Uno Y, Furihata T, Abe H, Yoshida R, Shinozaki K, Yamaguchi-Shinozaki K: Arabidopsis basic leucine zipper transcription factors involved in an abscisic acid-dependent signal transduction pathway under drought and high-salinity conditions. Proc Natl Acad Sci USA. 2000, 97: 11632-11637. 10.1073/pnas.190309197.
Yamaguchi-Shinozaki K, Shinozaki K: Organization of cis-acting regulatory elements in osmotic- and cold-stress-responsive promoters. Trends Plant Sci. 2005, 10: 88-94.
Raghavendra AS, Gonugunta VK, Christmann A, Grill E: ABA perception and signalling. Trends Plant Sci. 2010, 15: 395-401. 10.1016/j.tplants.2010.04.006.
Xu M, Zhu L, Shou HX, Wu P: A PIN1 family gene, OsPIN1, involved in auxin-dependent adventitious root emergence and tillering in rice. Plant Cell Physiol. 2005, 46: 1674-1681. 10.1093/pcp/pci183.
Livak KJ, Schmittgen TD: Analysis of relative gene expression data using real-time Quantitative PCR and the 2–ΔΔCt method. Methods. 2001, 25: 402-408. 10.1006/meth.2001.1262.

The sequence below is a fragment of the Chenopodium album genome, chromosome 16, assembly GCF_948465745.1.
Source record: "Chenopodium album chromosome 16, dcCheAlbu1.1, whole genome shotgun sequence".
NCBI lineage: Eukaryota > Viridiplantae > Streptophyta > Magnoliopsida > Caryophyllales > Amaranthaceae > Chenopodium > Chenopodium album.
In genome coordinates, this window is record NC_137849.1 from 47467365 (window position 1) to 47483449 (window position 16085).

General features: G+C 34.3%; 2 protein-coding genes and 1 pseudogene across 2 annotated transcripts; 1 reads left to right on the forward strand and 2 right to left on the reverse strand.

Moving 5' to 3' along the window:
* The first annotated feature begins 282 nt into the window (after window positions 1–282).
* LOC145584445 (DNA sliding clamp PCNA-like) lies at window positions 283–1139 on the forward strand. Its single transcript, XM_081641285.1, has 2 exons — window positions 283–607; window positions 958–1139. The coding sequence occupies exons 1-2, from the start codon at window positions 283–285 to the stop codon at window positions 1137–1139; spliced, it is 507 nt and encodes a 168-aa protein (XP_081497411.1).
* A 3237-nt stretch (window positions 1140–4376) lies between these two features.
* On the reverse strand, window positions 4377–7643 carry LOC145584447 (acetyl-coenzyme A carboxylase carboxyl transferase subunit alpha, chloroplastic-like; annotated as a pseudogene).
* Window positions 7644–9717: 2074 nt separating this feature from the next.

Toki S, Hara N, Ono K, Onodera H, Tagiri A, Oka S, Tanaka H: Early infection of scutellum tissue with Agrobacterium allows high-speed transformation of rice. Plant J. 2006, 47: 969-976. 10.1111/j.1365-313X.2006.02836.x.
Hu W, Huang C, Deng XM, Zhou SY, Chen LH, Li Y, Wang C, Ma ZB, Yuan QQ, Wang Y, Cai R, Liang XY, Yang GX, He GY: TaASR1, a transcription factor gene in wheat, confers drought stress tolerance in transgenic tobacco. Plant Cell Environ. 2013, 36: 1449-1464. 10.1111/pce.12074.
Troll W, Lindsley J: A photometric method for the determination of proline. J Biol Chem. 1955, 215: 655-660.
Dubois M, Gilles KA, Hamilton JK, Rebers PA, Smith F: Colorimetric method for determination of sugars and related substances. Anal Chem. 1956, 28: 350-356. 10.1021/ac60111a017.
Yang Q, Chen ZZ, Zhou XF, Yin HB, Li X, Xin XF, Hong XH, Zhu JK, Gong ZZ: Overexpression of SOS (Salt Overly Sensitive) genes increases salt tolerance in transgenic Arabidopsis. Mol Plant. 2009, 2: 22-31. 10.1093/mp/ssn058.
Heath RL, Packer L: Photoperoxidation in isolated chloroplasts. I. Kinetics and stoichiometry of fatty acid peroxidation. Arch Biochem Biophys. 1968, 125: 189-198. 10.1016/0003-9861(68)90654-1.